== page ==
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Documentaries Find New Chinese Audiences

Filmmakers are adapting their works for narrative-hungry audiences.

By Zhang Qingchen Updated Jun.19

Documentaries in China were traditionally a money-losing business, but of late they've become serious competitors with entertainment shows. That's because the audience has become more appreciative of high-quality work and filmmakers have learned to adapt to popular needs in recent years, according to Shanghai-based news site The Paper.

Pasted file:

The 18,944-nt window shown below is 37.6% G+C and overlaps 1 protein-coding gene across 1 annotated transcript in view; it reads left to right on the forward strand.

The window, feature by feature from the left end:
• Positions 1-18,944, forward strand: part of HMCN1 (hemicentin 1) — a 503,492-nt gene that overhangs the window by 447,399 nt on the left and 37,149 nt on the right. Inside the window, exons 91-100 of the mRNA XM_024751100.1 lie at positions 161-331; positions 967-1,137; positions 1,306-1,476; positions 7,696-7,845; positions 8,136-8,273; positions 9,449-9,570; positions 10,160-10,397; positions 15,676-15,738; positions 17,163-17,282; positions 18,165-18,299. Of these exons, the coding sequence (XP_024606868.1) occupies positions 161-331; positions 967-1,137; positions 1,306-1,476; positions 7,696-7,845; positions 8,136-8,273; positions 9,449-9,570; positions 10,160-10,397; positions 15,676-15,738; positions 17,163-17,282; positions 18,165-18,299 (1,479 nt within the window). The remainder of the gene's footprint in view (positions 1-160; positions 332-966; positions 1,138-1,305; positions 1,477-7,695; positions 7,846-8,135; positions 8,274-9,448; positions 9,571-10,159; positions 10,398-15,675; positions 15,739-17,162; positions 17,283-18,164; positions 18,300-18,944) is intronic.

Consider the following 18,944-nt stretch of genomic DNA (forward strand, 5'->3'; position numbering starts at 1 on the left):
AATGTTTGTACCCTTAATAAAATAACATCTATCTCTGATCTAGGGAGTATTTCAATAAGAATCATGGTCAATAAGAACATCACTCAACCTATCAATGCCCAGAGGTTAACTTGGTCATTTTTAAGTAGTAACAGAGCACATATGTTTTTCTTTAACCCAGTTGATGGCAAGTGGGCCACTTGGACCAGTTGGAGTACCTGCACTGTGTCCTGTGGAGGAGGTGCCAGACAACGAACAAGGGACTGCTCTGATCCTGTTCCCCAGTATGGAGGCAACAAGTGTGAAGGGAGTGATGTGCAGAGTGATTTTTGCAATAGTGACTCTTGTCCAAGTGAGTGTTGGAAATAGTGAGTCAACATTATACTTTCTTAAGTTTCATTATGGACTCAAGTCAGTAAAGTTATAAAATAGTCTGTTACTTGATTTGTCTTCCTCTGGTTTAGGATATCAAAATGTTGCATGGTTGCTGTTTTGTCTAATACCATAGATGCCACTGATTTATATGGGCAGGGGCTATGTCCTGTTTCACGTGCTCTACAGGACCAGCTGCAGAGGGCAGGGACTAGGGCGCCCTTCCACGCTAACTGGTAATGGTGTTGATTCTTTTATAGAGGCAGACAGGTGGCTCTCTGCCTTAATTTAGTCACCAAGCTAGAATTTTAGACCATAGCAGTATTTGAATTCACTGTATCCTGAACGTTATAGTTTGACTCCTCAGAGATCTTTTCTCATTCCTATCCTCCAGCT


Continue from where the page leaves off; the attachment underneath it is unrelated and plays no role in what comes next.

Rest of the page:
The article noted that successful documentaries, such as Masters in the Forbidden City, A Bite of China and Aerial China match high-quality content with a skillful use of the vernacular. They learn from top-quality international work and use the best filming techniques, dropping the previous didactic tone of documentaries for a perspective based on ordinary people. For instance, Masters in the Forbidden City concentrates on the preservation of cultural relics, a serious topic, but focuses on natural settings and the lives of ordinary restorers working in the Palace Museum (better known as the Forbidden City.)